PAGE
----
Children learn, from an early age, about their surrounding world. The sources they learn to rely on are different and various such as: parents, teachers, friends and world-media. They usually learn to give more attention to information gained from the TV, radio and internet. These media types are a valuable informational base but they need to learn that on numerous occasions the news can be aggressive and characterized by violence even when treating delicate themes.

Materials that are related to natural catastrophes or kidnappings, homicides, attacks of terrorist groups, school violence or amorous relationships of politicians can create confusion in a child’s mind which can then develop into a deformed perception on society, considering it a confused and hostile environment.

As a parent you have to think how to properly counter the effect this sort of news and information as well as the images that go with them may have on your children. The easiest way to deal with this is through dialog and hopefully your child will in time create a protective “shield” that will prevent the creation of an emotional imbalance.

Some practical advice:

–          Get your child used to reading publications designed for his age category and to watch television programs of the same kind. They are less aggressive.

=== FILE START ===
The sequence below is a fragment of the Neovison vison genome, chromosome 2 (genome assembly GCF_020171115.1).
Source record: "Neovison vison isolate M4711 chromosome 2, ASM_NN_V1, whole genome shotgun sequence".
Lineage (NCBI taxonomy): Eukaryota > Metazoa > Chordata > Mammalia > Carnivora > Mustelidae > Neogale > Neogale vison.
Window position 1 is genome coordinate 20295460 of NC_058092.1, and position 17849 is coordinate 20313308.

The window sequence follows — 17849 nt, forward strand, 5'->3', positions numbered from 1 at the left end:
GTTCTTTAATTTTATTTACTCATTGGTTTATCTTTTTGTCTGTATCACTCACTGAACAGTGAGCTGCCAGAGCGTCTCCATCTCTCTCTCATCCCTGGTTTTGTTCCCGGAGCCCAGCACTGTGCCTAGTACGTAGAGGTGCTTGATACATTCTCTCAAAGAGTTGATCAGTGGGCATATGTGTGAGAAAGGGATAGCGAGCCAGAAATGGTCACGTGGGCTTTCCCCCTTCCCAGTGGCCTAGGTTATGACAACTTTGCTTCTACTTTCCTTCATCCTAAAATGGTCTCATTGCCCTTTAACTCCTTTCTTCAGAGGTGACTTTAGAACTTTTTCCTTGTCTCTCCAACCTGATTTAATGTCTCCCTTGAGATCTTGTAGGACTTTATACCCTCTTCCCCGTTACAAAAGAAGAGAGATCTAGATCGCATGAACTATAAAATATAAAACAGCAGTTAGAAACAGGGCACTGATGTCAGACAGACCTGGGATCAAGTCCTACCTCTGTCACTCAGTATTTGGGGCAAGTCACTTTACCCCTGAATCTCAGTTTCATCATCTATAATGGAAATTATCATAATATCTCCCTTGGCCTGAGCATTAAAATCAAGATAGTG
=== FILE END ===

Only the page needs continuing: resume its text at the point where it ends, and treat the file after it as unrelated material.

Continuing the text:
–          Teach  him to analyze carefully all that he hears and to consider that not all information is true just because they heard it on the radio or saw it on the news or television.

–          Talk to him about all news events.

–          Try to identify the child’s predilections when it comes to news and his habits as a young media consumer, and take any necessary steps to ensure that he has a proper understanding.

 

If you see that a television show is not appropriate for the child, then just turn off the TV or switch the channel to a more age appropriate show. But remember this is just a momentary solution! In order to keep your child away from the media violence you must impose a tight rule about television programs and always keep an eye on your child’s everyday activities.

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